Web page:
Govt spending is out of control, well unless my district gets it. GOP!

  8. #8
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    [QUOTE=AlwaysGreenAlwaysWhite;4274462]A self imposed earmark ban was clearly over the top...[/QUOTE]

    All talk, no walk.

  9. #9
    [QUOTE=parafly;4274523]All talk, no walk.[/QUOTE]

    I agree.

    Sen. McCaskill should start voting "no" on bills which contain earmarks.

    Oh, wait....did you think she was consistent herself? Speaking against earmarks, then voting "yes" for thousands of them?

    Ah.

  10. #10
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    [QUOTE=Warfish;4274557]I agree.

    Sen. McCaskill should start voting "no" on bills which contain earmarks.

    Oh, wait....did you think she was consistent herself? Speaking against earmarks, then voting "yes" for thousands of them?

    Ah.[/QUOTE]

    I am unaware of her making any self-imposed earmark bans, but regardless, I would also place her in the "all talk, no walk" category.

  11. #11
    [QUOTE=parafly;4274573]I would also place her in the "all talk, no walk" category.[/QUOTE]

    Glad to see we agree.

    In any event, any "Earmark Ban" is all hot air until the system itself is changed. As long as earmarks are the vehicle for funding of state and local items in the rep's district, the smart ones will get their cut for those they represent. Because if they don't, it changes piss all, and someone else will get the spending...it's not like it won't get spent.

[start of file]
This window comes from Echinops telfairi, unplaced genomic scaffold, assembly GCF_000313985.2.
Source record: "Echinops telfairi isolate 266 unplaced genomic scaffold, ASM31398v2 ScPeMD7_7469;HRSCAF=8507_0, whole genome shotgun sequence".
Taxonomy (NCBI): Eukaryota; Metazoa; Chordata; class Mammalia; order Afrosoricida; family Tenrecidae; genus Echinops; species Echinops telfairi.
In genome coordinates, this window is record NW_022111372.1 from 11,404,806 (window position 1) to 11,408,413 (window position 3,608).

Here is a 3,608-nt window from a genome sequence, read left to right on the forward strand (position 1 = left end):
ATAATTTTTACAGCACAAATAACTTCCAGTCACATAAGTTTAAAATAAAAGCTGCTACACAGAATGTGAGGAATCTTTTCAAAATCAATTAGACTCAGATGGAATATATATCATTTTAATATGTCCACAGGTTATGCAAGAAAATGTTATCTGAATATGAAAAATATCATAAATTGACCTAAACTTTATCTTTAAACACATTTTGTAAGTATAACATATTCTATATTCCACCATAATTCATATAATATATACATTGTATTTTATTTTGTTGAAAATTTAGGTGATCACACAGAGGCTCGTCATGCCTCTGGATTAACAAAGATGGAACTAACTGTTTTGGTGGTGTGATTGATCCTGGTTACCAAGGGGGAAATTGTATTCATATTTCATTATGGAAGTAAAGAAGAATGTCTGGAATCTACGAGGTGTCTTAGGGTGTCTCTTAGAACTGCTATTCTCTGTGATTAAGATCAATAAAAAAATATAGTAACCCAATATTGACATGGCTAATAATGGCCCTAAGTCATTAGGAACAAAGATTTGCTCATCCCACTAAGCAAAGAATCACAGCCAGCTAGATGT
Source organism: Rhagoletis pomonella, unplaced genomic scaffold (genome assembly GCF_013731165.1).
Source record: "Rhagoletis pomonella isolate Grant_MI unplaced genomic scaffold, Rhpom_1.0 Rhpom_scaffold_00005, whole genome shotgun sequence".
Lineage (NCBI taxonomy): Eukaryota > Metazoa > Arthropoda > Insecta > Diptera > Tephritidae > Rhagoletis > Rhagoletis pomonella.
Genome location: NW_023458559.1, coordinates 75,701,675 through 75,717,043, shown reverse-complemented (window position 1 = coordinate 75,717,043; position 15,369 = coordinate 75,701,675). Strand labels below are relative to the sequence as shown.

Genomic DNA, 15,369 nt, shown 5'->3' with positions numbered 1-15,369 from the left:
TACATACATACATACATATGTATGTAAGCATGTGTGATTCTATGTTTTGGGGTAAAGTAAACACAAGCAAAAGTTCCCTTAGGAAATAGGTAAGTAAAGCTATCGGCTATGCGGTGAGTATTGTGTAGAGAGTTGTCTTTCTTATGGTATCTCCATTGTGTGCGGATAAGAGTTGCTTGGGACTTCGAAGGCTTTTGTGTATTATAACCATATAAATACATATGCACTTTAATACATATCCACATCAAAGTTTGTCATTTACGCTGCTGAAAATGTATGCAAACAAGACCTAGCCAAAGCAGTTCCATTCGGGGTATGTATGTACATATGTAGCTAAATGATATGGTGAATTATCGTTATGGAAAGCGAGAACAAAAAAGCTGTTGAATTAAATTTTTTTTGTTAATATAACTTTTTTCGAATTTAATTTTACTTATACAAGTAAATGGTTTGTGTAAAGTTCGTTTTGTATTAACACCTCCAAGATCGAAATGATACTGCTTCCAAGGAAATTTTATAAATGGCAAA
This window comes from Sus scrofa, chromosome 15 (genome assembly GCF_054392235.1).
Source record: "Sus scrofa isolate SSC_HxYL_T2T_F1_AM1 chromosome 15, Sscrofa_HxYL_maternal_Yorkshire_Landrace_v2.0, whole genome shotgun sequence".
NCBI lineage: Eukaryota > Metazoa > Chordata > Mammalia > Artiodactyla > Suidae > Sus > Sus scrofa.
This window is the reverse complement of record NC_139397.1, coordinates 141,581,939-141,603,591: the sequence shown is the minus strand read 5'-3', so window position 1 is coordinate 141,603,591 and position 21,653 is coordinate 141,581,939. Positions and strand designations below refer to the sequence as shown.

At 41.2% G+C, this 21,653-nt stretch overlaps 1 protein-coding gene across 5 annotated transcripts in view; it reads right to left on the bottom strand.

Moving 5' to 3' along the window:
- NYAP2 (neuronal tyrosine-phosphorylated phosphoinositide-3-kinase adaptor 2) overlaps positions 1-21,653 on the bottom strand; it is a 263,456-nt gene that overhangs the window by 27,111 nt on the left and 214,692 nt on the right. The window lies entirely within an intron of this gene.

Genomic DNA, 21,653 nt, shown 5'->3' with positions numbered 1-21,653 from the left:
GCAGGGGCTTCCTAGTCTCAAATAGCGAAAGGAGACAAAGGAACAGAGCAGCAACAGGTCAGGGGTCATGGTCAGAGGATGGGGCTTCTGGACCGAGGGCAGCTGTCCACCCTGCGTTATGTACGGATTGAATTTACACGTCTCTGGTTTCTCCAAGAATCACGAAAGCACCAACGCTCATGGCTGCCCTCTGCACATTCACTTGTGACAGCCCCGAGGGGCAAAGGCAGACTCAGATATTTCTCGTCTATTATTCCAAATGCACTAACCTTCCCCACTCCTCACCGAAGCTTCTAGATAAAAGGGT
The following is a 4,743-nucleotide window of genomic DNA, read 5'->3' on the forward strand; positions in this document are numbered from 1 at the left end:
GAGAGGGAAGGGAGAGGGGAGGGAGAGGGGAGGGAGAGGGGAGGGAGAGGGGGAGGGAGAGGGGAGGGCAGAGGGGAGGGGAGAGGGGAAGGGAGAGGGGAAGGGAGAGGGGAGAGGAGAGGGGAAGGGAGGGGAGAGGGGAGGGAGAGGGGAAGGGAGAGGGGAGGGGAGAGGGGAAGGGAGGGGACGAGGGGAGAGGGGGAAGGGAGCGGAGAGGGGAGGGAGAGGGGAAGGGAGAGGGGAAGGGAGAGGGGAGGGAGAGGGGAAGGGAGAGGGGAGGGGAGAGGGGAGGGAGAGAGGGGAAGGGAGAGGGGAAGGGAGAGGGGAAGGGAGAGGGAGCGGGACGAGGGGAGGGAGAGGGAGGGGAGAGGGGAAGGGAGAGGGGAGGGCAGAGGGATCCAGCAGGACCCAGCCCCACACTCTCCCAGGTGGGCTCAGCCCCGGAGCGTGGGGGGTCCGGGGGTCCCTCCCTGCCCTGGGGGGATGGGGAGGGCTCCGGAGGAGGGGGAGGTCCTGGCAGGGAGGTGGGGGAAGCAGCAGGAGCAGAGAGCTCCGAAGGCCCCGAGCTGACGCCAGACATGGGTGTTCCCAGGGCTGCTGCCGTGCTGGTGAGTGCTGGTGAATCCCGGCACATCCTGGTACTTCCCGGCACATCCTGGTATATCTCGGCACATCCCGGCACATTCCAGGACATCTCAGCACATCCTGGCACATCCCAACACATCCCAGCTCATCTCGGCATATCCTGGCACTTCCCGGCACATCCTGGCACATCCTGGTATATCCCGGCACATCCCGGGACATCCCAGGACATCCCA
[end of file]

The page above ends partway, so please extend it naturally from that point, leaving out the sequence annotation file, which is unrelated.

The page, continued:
The system is what needs changed, for all. Or, live with what it is, and earmarks are the accepted business-as-usual.

  12. #12
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    [QUOTE=intelligentjetsfan;4274457]There are some people who feel earmarks are a necessary part of the process as it brings a lot of funds to help local projects back home. So if you do not have a problem with adding earmarks for that reason then make that argument. But the idea that you are going to get to Washington on a crusade against earmarks only to go back on your promise once you are elected is more of the usual hypocrisy from Washington.

    Its the same way that many of these conservatives, who have found fiscal responsibility in the same way that convicted felons find God, are the same ones that were rubber stamping wars to the tune of Billions of tax payer dollars during the Bush years.

    [B]Both parties have sold out America a long time ago[/B].[/QUOTE]

    Government, fed, state and local is a spending anarchy.

  13. #13
    Jets Insider VIP
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    Federal earmarks: just one of many items on the long list of reasons why states should be more empowered to handle social legislation and Congress should stay out of that business.

  14. #14
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    [QUOTE=Warfish;4274455]It's the PK "Cake & Eat It Too" Rule: [/QUOTE]

    Not my fault still fail to understand what hypocrisy is.

    Saying that you're not going to do something and then doing it anyways will ALWAYS be worse than just doing it. If that wasn't true, the word "hypocrisy" wouldn't even be in the English language.

  15. #15
    [QUOTE=PlumberKhan;4275017]Not my fault still fail to understand what hypocrisy is.[/quote]

    Nor is it my fault you only wargarbl about it rather selectively, specificly only when it's an (R) involved.

    Claiming publicly to be against Earmarks, then voting yes for bills filled to the brim with earmarks, is a clear case of hypocricy.